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What is a Winning Federal Proposal?

FEDERAL ACQUISITION follows a 3 step process that leads to repeatable and predictable results.

  • Business Development – the process of identifying opportunities and building relationships; 
  • Capture Management – the pursuit of a single opportunity at a single agency; 
  • Proposal Management – writing compelling proposals that win federal contracts 

When the entire team aligns their efforts, they are more likely to deliver winning proposals.


How do BD, Capture Managers and Proposal Writers Work Together?

  1. Opportunities: BD professionals identify potential opportunities that are a good fit for the company's capabilities and expertise and help proposal writers understand the customer's needs and requirements.

  2. 'Win Strategies': Capture Managers develop strategies for winning specific opportunities. They analyze the competition, identify key customer requirements, and develop strategies for differentiating the company's solution from that of the competition.

  3. Proposal Themes and Messages: Proposal writers work with BD and Capture Management professionals to develop proposal themes and messages that resonate with the customer. They ensure that the proposal reflects the customer's needs and requirements, and that it clearly articulates the company's value proposition.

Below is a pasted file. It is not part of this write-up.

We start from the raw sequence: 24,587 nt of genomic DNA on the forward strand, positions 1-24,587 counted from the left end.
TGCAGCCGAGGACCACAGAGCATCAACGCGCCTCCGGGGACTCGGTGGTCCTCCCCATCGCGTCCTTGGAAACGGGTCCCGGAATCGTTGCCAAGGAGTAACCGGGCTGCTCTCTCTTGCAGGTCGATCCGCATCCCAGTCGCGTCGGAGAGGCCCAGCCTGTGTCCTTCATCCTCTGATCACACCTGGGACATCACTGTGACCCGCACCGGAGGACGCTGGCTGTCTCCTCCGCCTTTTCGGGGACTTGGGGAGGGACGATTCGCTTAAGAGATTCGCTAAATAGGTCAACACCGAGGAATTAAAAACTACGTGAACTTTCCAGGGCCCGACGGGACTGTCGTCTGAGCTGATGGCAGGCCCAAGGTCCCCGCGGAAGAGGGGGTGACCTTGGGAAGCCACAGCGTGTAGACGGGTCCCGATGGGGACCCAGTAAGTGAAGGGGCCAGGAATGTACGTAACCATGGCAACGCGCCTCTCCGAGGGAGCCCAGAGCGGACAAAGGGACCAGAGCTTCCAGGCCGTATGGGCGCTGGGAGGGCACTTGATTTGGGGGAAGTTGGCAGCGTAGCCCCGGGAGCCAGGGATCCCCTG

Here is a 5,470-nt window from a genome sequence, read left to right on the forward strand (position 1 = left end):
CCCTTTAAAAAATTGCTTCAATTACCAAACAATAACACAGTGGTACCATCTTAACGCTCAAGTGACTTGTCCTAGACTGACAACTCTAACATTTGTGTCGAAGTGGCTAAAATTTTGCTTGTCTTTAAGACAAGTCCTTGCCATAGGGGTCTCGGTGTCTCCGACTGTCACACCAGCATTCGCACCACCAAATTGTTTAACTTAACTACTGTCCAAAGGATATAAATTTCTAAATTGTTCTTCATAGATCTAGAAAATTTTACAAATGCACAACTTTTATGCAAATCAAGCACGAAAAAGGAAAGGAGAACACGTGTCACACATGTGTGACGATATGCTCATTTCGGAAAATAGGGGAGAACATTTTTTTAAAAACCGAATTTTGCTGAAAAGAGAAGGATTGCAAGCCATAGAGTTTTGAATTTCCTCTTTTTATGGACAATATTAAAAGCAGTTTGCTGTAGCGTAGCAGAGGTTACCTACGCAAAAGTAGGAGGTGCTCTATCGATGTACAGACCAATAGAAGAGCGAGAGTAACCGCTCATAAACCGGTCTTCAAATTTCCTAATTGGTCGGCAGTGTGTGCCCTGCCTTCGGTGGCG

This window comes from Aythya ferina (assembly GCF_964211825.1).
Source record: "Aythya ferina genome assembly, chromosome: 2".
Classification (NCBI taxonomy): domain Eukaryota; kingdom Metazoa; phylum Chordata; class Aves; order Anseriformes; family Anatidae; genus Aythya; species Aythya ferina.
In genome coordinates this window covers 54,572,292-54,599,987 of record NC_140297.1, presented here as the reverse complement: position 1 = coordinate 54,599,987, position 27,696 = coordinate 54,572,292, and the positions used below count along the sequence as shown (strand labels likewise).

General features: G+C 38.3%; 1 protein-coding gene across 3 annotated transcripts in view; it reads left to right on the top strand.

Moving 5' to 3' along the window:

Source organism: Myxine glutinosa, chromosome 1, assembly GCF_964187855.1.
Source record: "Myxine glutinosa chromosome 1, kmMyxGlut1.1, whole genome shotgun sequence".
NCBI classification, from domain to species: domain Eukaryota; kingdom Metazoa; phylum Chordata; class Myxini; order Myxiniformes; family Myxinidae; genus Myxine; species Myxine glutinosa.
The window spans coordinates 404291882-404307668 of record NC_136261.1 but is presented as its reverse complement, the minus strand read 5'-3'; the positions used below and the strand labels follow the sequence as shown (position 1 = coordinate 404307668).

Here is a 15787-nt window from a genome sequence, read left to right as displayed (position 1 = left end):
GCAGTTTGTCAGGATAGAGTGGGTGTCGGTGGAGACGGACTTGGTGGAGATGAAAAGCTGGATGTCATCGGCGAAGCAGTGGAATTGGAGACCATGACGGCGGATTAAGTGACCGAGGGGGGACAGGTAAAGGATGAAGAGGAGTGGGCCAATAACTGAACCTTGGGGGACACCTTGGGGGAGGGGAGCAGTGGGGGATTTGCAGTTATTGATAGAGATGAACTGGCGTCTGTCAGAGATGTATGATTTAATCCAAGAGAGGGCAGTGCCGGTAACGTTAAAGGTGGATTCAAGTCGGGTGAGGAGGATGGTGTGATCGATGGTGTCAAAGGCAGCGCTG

4. Proposal Outlines and Content: Proposal writers ensure that the proposal addresses all the customer's requirements, and that it is structured in a logical and compelling way.

  5. Dynamic Reviews: BD and Capture Management professionals reviews of the proposal with writers offering feedback on content, messaging, and structure, and ensuring it meets all the customer's requirements. 

Sales and the Art of Persuasion

Winning proposals are essentially SALES documents, so they must be compelling and persuasive to the buyers. Can a sales mindset influence your proposal?

What does the federal buyer want to achieve with their RFP? Can you identify any goals that an agency is trying to achieve, beyond the stated objectives? 

A persuasive proposal shows how your solution and your approach can help transform the quality of their service and their ability to deliver.  

For example, imagine bringing your SharePoint solutions to the Department of Veterans Affairs.  

  • We “provide IT solutions to the Department of Veterans Affairs”. BORING!
  • We "bring solutions that improve the quality of healthcare to all veterans across America”.   INTERESTING! 


In order to hold a program officer's attention, your proposal must be a real ‘page turner’ . You want them to think “OMG, what happens next?  

A page turner proposal puts the sales energy back into your proposal – the ‘WOW!’ factor – a little bit of excitement. Every page should be engaging the reader further into your story.  


#1 TIP  | "Begin with the end in mind"  (inspired by Stephen Covey's 7 Habits of Highly Effective People)

Before starting your business development process, you must first have a clear understanding of what you want to achieve and what success will look like. This involves envisioning and defining the desired outcome, setting specific goals, and developing a plan to achieve them.

This approach allows your team to focus their efforts and resources towards achieving their desired outcomes. By starting with the end in mind, you can prioritize your actions and make sure everyone stays aligned with long-term goals and strategies. It also helps to ensure that actions are purposeful and not just reactive or impulsive.